attachment, whilst there are again some plausible special claims within nation-states,
these again fail to justify granting full and exclusive resource rights to them; such
attachment-based claims apply to some resources and not to others, do not in any
case demand the full set of resource rights, and in many of the most plausible cases
actually challenge, rather than support, the ability of the nation-state to exercise
exclusive control over resources.
Section III then examines two rather more ‘instrumental’ arguments which
might be advanced for placing resource rights in the hands of nation-states, each of
which suggests that the doctrine of permanent sovereignty serves an important good
(with the candidates being the good of members’ basic rights, and the good of
effective conservation of resources), which would not be well served otherwise. The
problem with these two arguments is that they are compatible with a regime of
dispersed control over resources, and do not require or even recommend
thoroughgoing permanent sovereignty. What is a powerful pillar of the contemporary
world therefore turns out to stand without adequate justification. The conclusion
draws some conclusions from this deficit for debates about global justice and
I. Resources and Rights
To make progress in investigating the justifications (if any) for permanent
sovereignty, we need to know, first, what natural resources are, and, second, what it
would mean to enjoy rights over them. This article defines natural resources as any
raw materials (matter or energy) which are not created by humans, but are available
to sustain human activities.
This definition follows the usage within international
law, and of international organisations overseeing trade in resources. For the
purposes of compiling statistics on natural resources and economic growth, for
instance, the Organisation for Economic Cooperation and Development suggests that
‘Natural resources are natural assets (raw materials) occurring in nature that can be
used for economic production or consumption.’
Natural resources need to be distinguished from the land in, on or above
which they occur. Though in practice this can be difficult, expensive and destructive,
natural resources such as metals, petrochemicals and minerals can in principle be
removed and transported away from the land in, on or above which they lie.
Economic theory has not traditionally helped us much here insofar as its traditional
list of the factors of production (land, labour and capital) included natural resources
as a part of land. But more recently we tend to find the two separated more clearly
both in economics and in the law, so that we witness instead discussion of ‘land and
natural resources.’ The fact that natural resources are in principle removable from
land means that we can intelligibly ask questions about whether rights over each
should be allocated separately. In fact there is increasing recognition within political
theory that rights over resources cannot simply be ‘read off’ from the territorial right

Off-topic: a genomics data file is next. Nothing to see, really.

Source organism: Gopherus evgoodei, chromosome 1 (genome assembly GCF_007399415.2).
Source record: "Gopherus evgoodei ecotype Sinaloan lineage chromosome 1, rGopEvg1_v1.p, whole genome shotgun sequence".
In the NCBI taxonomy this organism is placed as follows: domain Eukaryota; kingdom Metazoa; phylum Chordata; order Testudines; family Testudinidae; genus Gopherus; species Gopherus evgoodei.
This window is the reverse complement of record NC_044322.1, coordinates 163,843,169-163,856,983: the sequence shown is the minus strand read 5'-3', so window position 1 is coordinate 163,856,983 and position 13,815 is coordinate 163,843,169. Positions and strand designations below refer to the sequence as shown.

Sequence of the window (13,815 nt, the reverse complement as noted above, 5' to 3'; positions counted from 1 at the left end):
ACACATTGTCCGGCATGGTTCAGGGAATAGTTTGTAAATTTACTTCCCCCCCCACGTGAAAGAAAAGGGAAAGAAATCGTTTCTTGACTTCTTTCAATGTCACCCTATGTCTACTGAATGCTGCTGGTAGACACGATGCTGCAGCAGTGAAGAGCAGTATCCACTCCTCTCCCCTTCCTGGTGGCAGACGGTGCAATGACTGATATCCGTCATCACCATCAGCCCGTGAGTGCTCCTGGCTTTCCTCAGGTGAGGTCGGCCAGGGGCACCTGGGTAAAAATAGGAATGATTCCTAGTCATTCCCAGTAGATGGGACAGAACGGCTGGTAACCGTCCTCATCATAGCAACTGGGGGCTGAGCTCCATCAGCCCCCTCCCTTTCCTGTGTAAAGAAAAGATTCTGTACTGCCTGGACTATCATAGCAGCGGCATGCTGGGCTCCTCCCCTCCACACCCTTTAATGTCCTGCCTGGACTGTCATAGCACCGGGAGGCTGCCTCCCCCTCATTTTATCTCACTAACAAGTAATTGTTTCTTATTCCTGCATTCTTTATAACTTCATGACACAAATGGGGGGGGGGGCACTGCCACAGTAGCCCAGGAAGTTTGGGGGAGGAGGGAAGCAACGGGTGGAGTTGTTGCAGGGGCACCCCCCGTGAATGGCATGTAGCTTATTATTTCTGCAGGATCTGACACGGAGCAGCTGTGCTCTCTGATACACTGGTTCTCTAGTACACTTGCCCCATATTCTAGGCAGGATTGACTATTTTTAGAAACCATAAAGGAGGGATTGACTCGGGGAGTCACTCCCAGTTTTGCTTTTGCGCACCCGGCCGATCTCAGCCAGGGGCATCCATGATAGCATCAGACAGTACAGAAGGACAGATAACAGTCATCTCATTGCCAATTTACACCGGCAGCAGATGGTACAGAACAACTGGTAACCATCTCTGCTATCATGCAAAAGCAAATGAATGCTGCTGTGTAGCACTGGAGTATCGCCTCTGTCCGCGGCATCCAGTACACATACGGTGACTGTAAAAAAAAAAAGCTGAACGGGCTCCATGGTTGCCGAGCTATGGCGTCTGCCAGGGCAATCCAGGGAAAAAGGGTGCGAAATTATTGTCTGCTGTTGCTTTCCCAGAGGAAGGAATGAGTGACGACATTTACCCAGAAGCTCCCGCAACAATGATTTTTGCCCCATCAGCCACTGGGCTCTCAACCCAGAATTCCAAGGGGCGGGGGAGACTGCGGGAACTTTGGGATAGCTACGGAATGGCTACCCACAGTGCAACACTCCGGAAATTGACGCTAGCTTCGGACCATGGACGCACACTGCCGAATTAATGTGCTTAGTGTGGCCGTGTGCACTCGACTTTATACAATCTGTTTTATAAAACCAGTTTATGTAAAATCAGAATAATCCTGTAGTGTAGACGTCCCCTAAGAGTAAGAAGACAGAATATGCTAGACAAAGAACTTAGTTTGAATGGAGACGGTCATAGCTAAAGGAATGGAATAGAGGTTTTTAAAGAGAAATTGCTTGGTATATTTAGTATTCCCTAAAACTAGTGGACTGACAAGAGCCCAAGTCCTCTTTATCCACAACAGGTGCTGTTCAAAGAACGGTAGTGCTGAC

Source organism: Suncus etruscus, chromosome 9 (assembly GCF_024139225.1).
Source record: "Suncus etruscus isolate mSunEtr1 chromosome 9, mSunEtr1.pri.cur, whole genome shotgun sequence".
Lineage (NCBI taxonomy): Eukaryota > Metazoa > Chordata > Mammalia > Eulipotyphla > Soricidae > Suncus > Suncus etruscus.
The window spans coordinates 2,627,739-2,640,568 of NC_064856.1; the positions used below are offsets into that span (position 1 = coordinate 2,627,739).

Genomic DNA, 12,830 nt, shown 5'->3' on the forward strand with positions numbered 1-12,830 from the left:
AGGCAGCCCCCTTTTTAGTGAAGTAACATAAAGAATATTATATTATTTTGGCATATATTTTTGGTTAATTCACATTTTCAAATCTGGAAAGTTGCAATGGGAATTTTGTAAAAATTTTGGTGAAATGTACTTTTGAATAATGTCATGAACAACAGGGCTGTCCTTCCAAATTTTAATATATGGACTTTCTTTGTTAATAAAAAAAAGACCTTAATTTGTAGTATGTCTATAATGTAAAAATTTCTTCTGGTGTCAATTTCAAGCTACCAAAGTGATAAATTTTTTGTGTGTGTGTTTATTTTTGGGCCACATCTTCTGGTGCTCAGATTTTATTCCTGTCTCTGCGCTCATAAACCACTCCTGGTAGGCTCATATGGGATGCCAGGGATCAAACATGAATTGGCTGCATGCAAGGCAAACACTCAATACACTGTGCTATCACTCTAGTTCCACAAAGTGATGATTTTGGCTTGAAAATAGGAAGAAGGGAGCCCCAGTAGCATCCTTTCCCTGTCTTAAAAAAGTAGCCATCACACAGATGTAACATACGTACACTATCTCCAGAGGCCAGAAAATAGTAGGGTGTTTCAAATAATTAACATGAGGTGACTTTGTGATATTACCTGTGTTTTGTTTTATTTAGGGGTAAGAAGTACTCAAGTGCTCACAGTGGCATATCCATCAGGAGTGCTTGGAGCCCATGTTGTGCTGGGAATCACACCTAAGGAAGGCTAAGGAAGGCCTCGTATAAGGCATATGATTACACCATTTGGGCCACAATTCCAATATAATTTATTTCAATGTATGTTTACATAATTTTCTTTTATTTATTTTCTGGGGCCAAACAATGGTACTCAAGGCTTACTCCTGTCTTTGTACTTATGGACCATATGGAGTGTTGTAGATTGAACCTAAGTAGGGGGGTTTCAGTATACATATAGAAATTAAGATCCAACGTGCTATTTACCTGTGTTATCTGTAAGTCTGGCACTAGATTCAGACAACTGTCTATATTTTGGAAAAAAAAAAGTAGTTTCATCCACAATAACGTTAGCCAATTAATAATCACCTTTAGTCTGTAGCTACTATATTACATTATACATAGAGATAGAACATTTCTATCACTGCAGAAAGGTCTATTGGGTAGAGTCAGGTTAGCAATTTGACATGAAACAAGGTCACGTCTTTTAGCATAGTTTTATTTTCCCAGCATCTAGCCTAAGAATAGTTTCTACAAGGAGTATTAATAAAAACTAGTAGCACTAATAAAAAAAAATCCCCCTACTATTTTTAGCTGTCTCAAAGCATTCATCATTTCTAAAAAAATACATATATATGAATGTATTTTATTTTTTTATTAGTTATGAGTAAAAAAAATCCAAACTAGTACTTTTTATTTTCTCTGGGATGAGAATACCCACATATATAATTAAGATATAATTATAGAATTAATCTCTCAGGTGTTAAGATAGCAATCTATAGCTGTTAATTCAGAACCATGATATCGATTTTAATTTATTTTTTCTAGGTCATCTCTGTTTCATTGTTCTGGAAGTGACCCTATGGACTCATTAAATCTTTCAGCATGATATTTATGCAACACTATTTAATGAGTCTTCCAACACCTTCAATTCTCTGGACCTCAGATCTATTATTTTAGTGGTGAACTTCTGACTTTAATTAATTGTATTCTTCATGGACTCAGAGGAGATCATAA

to police a particular geographical jurisdiction, and that the standard justifications
for rights of jurisdiction or border control cannot simply and immediately be
extended to produce a justification for rights over resources. As David Miller puts it,
in the absence of an argument why rights to exercise jurisdiction over territory,
membership and resources need to be held together, ‘The relationship between the
three sets of rights should be regarded as an open question.’ Each may require a
separate, albeit potentially overlapping argument.
As a result it is possible – and desirable - to distinguish between indirect and
direct claims to natural resources. A direct claim to a resource, on my account, is a
claim which states that a specified agent has a prima facie claim to control, securely
access or constrain others’ access to a specified resource simply because of some
feature of her relationship with that resource (for instance, that secure access to that
resource is in itself necessary to her ability to pursue her central life-plans; see below).
An indirect claim to a resource, by contrast, is one which states that a specified agent
has a claim to control, securely access or place constraints on others’ access to a
resource but derives that claim purely from other, prior claims such as claims to
exercise control over land or over borders. Thus a person might say: I must be
allowed to control resource x, or to be allowed to exclude others from accessing it,
because use of resource x by others will harm the integrity of my land, or violate my
(putative) right to regulate access to that land. Such indirect claims are rather a weak
basis on which to ground claims to natural resources. For one thing, many natural
resources (such as freshwater, fish, wild animals and possibly even oil) are not tied to
a particular piece of land but are rather ‘fugacious.’ On the other hand, even claims to
resources which are not fugacious are vulnerable to the challenge that if resource x
could be removed without harming the integrity of the land (for instance, by some
high-tech horizontal mining technology), any resource claims would then dissipate.
By contrast a direct claim to a resource would remain intact regardless of whether
and how others might access or extract it, and does not depend upon a close
connection between resources and specific geographical sites. In section II I
investigate national special claims which are direct in form, suggesting that nations
are entitled to rights over resources because of some feature of their relationship with